Why not tighten restrictions sooner?

Legault, Dubé and Dr. Horacio Arruda, Quebec's public health director, have frequently used the word "balance" when explaining the province's approach.

They've made it clear their public health decisions involve keeping the virus in check, but also factor in the impact of disruptions to the education of school-age children, the mental health of the population and the effect on the economy.

The government is also seeking to keep people onside, an increasingly difficult task as the pandemic drags on. Officials closely watch survey data from the province's public health institute, which documents whether enthusiasm for restrictions is rising or falling among specific age groups and in specific regions.

"We have to find that balance because if we act too fast, we'll lose co-operation from the public," Dubé said Thursday, echoing past statements by Legault.

"We need the balance with mental health. We did everything we could so people could go to school and play sports."

But is that helpful, if less than a month later those measures are back in place?

Dominique Anglade, head of the opposition Liberals, suggested that "playing the yo-yo" can be even harder on morale.

"Go to a restaurant here in Quebec City, you have people who are crying because they didn't see it coming," she said Thursday, a day after the restrictions were announced.

Premier François Legault has been reluctant to close schools, but he ordered them shut in three cities this week.(Jacques Boissinot/The Canadian Press)

"The other regions are asking themselves the same question today. If you are in Lac-Saint-Jean today, if you are in Abitibi today, if you are in Montreal today, you're asking yourselves the question, what's next? We're asking the government to tell us what's next."

Prativa Baral, an epidemiologist and doctoral candidate at the Johns Hopkins Bloomberg School of Public Health in Baltimore, Md., says government messaging is crucial.

"Part of making sure people trust the government and trust the public health guidelines that are being put in place is the transparency aspect, but also thinking of things in the long term and not mixing that messaging," he said.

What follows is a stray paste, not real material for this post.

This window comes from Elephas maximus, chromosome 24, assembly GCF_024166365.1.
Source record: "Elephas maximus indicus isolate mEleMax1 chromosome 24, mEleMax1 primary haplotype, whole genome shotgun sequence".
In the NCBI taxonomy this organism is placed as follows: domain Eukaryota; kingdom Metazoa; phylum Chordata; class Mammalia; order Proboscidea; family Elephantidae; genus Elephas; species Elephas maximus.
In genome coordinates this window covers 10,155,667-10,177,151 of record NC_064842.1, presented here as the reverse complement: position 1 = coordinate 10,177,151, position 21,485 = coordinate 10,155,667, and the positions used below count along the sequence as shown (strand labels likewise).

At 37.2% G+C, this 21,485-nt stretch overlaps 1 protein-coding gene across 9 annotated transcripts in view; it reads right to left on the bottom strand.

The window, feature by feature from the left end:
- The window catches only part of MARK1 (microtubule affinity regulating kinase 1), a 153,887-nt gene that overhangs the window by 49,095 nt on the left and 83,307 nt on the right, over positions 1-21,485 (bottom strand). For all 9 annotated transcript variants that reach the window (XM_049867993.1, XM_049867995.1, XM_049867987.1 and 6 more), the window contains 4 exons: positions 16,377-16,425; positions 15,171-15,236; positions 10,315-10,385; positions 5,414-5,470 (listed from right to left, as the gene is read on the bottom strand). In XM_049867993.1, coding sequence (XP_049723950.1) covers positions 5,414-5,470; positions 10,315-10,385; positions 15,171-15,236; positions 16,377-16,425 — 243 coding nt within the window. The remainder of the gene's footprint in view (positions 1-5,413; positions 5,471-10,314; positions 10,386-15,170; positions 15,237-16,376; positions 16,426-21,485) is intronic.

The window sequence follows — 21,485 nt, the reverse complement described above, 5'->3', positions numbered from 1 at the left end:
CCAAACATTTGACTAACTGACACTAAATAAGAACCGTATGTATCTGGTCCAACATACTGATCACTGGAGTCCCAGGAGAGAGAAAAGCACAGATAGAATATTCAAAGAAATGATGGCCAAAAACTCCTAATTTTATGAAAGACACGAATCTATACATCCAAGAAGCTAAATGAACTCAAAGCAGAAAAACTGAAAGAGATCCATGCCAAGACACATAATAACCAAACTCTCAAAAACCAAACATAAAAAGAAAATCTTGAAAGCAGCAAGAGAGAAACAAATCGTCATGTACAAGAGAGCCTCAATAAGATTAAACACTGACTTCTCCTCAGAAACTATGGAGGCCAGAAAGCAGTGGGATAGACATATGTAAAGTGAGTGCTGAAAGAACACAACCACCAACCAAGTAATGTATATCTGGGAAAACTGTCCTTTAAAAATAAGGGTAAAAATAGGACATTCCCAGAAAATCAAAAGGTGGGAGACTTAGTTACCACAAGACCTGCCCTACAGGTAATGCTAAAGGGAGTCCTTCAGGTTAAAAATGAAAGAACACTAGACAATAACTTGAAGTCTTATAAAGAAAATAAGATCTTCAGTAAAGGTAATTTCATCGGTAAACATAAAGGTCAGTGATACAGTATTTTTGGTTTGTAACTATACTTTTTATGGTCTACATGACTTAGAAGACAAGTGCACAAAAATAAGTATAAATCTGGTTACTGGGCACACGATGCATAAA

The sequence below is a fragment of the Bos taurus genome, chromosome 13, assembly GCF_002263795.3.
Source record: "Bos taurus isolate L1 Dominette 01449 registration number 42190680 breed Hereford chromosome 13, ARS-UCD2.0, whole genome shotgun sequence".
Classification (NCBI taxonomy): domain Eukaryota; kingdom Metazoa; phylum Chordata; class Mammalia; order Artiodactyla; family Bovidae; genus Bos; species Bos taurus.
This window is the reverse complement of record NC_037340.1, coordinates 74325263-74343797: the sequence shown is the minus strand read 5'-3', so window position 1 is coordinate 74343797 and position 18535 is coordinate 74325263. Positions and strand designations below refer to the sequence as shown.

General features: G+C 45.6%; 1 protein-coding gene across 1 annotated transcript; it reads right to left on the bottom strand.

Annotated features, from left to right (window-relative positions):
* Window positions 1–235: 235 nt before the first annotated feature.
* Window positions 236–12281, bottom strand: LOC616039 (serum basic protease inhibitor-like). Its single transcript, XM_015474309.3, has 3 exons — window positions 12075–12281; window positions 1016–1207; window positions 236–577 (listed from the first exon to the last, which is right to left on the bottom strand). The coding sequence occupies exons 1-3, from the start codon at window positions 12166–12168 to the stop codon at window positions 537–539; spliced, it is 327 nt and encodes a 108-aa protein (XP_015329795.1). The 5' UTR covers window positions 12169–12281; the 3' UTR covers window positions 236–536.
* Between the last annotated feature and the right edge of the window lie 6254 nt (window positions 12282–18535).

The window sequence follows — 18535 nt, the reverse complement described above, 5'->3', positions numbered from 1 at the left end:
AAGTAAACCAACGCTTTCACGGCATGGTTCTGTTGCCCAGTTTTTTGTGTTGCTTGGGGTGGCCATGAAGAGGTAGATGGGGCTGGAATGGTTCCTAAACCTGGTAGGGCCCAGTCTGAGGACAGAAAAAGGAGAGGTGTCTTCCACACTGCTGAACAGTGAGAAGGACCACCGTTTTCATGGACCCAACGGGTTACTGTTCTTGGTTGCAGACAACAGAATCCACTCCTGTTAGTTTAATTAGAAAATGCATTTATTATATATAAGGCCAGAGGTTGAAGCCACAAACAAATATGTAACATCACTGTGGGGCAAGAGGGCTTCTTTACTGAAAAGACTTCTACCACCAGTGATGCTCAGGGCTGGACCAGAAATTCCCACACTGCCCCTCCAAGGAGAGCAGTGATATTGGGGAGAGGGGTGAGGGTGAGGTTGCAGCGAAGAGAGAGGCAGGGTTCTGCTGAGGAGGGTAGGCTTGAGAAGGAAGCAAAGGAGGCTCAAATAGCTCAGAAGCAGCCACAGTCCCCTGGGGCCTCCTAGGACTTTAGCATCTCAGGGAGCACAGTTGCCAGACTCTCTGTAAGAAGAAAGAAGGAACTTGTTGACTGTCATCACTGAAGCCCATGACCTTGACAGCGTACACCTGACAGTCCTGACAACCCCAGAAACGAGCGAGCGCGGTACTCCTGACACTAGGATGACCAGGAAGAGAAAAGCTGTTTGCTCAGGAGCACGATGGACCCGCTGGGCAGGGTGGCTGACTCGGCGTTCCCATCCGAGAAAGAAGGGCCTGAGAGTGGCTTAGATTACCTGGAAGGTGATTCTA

Why would Montreal be any different?

As Legault has pointed out, Montreal has, so far, resisted a spike in cases.

The daily case tally has remained consistent for the past several weeks. But with looser restrictions, including the reopening of gyms and high schools back at full capacity, that may not last.

Baral said Legault's categorization of Montreal as "stable" is worrisome.

"The rate of increase has not been as substantial as other regions that are going to be shut down, but we're still averaging 300, 350 cases a day in Montreal," she said.

"Because of the variants of concern, the 350 could very easily turn into a larger number of cases very quickly."

Baral called the relaxation of restrictions in Montreal "incredibly premature," and said the cause and effect is well understood: when restrictions are lifted, cases go up, as they did in the regions now in lockdown.

"There is no reason to think that the same thing won't happen to Montreal, unfortunately."

The city's public health director, Dr. Mylène Drouin, has said repeatedly she expects to see a rise in cases — the goal now is to delay that to get as many people vaccinated as possible.

Earlier this week, Drouin said she expects variants to begin to make up more cases after Easter and it will be crucial to keep them under control.

"Every day we win against the variant is a day when thousands of people are vaccinated."

People wear face masks as they wait for the start of a performance Centaur Theatre in Montreal, where a limited audience is now allowed.(Graham Hughes/The Canadian Press)

With files from Radio-Canada's Tout un matin

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Credit belongs to : www.cbc.ca